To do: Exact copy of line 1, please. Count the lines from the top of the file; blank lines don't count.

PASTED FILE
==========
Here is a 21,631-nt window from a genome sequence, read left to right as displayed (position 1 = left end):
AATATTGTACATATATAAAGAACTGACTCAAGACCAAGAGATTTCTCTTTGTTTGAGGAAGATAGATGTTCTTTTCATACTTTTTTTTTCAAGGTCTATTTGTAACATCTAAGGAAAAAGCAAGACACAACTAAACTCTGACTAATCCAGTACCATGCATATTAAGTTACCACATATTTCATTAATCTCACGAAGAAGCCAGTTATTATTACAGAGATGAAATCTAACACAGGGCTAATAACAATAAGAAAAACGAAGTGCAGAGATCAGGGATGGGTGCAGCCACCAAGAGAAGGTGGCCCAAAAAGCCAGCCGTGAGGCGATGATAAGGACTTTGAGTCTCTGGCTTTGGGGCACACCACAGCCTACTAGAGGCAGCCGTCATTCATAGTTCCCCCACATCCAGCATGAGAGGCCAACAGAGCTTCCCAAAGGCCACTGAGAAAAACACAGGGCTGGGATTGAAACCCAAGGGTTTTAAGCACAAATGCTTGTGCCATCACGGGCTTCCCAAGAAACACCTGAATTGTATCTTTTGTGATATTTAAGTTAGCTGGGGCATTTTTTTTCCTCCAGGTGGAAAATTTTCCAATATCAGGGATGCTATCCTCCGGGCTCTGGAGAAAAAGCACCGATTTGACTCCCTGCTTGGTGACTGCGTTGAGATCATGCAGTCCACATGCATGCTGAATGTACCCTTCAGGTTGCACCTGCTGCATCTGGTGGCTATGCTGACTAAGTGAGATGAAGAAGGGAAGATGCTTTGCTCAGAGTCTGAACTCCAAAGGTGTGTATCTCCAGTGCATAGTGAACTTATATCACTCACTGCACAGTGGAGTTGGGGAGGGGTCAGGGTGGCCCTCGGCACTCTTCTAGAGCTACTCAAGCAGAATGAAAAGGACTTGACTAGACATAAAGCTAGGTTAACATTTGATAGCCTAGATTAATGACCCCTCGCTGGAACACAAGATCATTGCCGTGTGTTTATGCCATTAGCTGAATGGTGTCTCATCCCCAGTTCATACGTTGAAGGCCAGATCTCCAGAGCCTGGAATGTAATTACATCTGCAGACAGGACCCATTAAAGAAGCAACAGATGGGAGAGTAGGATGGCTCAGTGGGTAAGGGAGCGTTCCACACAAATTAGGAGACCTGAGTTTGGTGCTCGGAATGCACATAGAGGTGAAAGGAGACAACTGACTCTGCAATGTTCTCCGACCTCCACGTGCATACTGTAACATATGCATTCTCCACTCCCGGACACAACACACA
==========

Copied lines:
Here is a 21,631-nt window from a genome sequence, read left to right as displayed (position 1 = left end):